2. Description of the Related Art

Generally, a solid polymer electrolyte fuel cell employs a membrane electrode assembly (MEA) which comprises two electrodes (anode and cathode) and an electrolyte membrane interposed between the electrodes. The electrolyte membrane is a polymer ion exchange membrane. The membrane electrode assembly is interposed between separators. The membrane electrode assembly and the separators make up a unit of the fuel cell for generating electricity. A predetermined number of fuel cells are stacked together to form a fuel cell stack.

In the fuel cell, a fuel gas such as a gas chiefly containing hydrogen (hydrogen-containing gas) is supplied to the anode. The catalyst of the anode induces a chemical reaction of the fuel gas to split the hydrogen molecule into hydrogen ions (protons) and electrons. The hydrogen ions move toward the cathode through the electrolyte, and the electrons flow through an external circuit to the cathode, creating a DC electric current. An oxygen-containing gas or air is supplied to the cathode. At the cathode, the hydrogen ions from the anode combine with the electrons and oxygen to produce water.

If the fuel cell has a low temperature at the time of starting operation, power generation can not be performed efficiently. It takes considerable time to raise the temperature of the fuel cell to the desired temperature for power generation. In particular, if operation of the fuel cell is started at a temperature below zero (freezing temperature), water condensation is likely to occur due to the heat radiated outwardly from the fuel cell, and the water produced in the reaction of the fuel cell is not smoothly discharged from the fuel cell. Thus, the desired power generation performance of the fuel cell may not be achieved.

In an attempt to address the problem, the U.S. Pat. No. 5,798,186 discloses a fuel cell system in which a fuel cell stack is connected to an external electrical circuit. Electric current from the fuel cell stack is supplied to the external electrical circuit such that temperature of the membrane electrode assembly exceeds the freezing temperature of water.

FIG. 13 shows the fuel cell stack 1 disclosed in the U.S. Pat. No. 5,798,186. The fuel cell stack 1 includes negative and positive bus plates 2, 3. An external circuit 5 comprising a variable load 4 is electrically connectable to the bus plates 2, 3 by a switch 6.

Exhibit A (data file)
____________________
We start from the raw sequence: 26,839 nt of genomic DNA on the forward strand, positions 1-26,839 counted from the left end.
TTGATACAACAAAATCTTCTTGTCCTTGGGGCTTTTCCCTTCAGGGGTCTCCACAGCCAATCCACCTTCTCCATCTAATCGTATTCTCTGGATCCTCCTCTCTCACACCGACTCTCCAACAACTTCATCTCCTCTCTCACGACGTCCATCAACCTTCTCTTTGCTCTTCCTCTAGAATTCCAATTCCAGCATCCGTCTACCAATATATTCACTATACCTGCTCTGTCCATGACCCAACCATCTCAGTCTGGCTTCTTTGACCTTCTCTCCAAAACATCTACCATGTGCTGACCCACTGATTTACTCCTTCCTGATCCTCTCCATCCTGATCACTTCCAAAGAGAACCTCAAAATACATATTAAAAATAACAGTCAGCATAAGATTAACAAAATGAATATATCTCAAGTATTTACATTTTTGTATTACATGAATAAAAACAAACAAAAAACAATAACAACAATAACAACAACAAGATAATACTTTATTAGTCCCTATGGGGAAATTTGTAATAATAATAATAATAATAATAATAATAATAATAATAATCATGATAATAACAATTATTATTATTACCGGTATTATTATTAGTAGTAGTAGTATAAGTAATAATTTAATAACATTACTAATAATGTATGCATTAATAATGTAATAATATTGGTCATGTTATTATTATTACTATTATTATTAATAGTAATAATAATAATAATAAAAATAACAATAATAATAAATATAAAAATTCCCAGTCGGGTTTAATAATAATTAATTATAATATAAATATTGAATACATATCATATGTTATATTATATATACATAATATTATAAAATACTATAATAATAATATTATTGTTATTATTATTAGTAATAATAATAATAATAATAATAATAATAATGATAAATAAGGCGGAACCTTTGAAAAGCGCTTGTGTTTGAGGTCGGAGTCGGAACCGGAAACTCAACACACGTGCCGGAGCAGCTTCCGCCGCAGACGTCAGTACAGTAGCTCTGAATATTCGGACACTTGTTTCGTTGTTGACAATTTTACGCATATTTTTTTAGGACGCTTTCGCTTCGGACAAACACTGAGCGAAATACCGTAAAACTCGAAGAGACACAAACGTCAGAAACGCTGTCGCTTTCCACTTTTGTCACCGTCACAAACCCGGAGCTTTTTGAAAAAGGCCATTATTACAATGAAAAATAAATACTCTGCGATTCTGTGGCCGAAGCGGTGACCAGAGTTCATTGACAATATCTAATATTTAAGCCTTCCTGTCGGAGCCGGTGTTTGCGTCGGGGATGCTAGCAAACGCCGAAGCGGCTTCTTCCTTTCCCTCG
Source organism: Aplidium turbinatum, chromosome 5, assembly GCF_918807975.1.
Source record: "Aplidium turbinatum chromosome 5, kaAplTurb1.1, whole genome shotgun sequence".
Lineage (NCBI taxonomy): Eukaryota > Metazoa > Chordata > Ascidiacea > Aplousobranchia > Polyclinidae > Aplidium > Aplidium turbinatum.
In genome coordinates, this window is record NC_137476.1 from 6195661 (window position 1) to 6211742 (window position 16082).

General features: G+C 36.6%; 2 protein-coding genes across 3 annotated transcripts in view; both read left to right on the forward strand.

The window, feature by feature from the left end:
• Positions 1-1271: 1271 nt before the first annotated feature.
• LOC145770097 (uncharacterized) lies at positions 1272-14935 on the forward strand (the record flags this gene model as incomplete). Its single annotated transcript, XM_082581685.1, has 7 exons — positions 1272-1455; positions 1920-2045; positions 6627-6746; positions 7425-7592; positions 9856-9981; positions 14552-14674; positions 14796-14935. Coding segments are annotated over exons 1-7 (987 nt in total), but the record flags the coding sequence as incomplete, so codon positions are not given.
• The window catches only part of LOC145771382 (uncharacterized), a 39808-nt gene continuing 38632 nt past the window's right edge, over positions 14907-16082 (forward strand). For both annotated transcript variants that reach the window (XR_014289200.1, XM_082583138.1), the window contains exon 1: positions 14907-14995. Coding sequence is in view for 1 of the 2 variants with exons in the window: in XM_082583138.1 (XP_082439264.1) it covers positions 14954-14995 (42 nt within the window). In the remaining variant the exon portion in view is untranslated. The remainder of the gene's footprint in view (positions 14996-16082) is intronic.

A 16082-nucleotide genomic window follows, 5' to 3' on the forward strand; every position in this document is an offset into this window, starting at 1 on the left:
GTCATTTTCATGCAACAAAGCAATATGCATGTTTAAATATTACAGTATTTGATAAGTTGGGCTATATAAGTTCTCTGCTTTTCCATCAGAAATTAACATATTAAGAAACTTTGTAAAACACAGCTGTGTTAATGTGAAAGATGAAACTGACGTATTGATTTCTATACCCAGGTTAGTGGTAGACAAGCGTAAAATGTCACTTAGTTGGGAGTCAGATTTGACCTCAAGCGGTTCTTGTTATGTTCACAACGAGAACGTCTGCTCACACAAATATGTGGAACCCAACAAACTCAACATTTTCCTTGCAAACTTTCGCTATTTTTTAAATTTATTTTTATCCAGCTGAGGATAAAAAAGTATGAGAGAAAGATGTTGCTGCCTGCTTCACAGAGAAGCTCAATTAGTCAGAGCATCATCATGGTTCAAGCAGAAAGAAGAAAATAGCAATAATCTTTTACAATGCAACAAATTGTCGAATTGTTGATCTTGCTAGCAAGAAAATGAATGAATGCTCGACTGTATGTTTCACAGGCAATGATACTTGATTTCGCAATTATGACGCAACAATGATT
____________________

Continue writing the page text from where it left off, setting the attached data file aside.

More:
In the fuel cell system of the U.S. Pat. No. 5,798,186, the temperature of the entire fuel cell stack 1 is raised by self-heating (the exothermic reaction of hydrogen and oxygen within the fuel cell stack 1 and the resistive heating due to internal ohmic losses). If operation of the fuel cell stack 1 is started at a low temperature, a large amount of heat energy is needed for warming up the entire fuel cell stack. It takes a considerably long time for warming up the fuel cell stack 1, and a considerably large electrical energy is required. In particular, if operation of the fuel cell stack is started at a temperature below the freezing temperature, the water produced in the fuel cell stack may freeze undesirably, and power generation can not be performed.

SUMMARY OF THE INVENTION

A general object of the present invention is to provide a fuel cell stack having a simple structure and a method of warming up the fuel cell stack in which the fuel cell stack can be warmed up reliably in a short period of time with a simple process, and operation of the fuel cell stack can be started rapidly.

According to the fuel cell stack of the present invention, a heating mechanism is provided for heating at least one of fuel cells by external electrical energy. A power generation circuit for causing the fuel cell the to generate electrical energy is provided. Further, a switching mechanism for selectively connecting the fuel cells to the power generation circuit and selectively disconnecting the fuel cells from the power generation circuit is provided.

At least one fuel cell is warmed up by external electrical energy until temperature of the at least one fuel cell reaches a power generation temperature. The at least one fuel cell generates electrical energy for warming up another fuel cell adjacent to the at least one fuel cell. The at least one fuel cell and the other fuel cell generate electrical energy for warming up still another fuel cell. The above steps are repeated in all of the fuel cells for warming up all of the fuel cells.

As described above, at least one of the fuel cells is heated by external electrical energy, and warmed up until temperature of the fuel cell reaches the power generation temperature. Then, the fuel cell starts power generation to warm up the adjacent fuel cell. Since it is not necessary to warm up the entire fuel cell stack externally, the external thermal energy needed for warming up the fuel cell is considerably reduced. The heating mechanism can warm up the fuel cell reliably with very small electric current.

Since the step of warming up a fuel cell to start power generation of the fuel cell for warming up another fuel cell is repeatedly performed, the entire fuel cell stack can be warmed up efficiently in a short period of time, and operation of the fuel cell stack is started rapidly.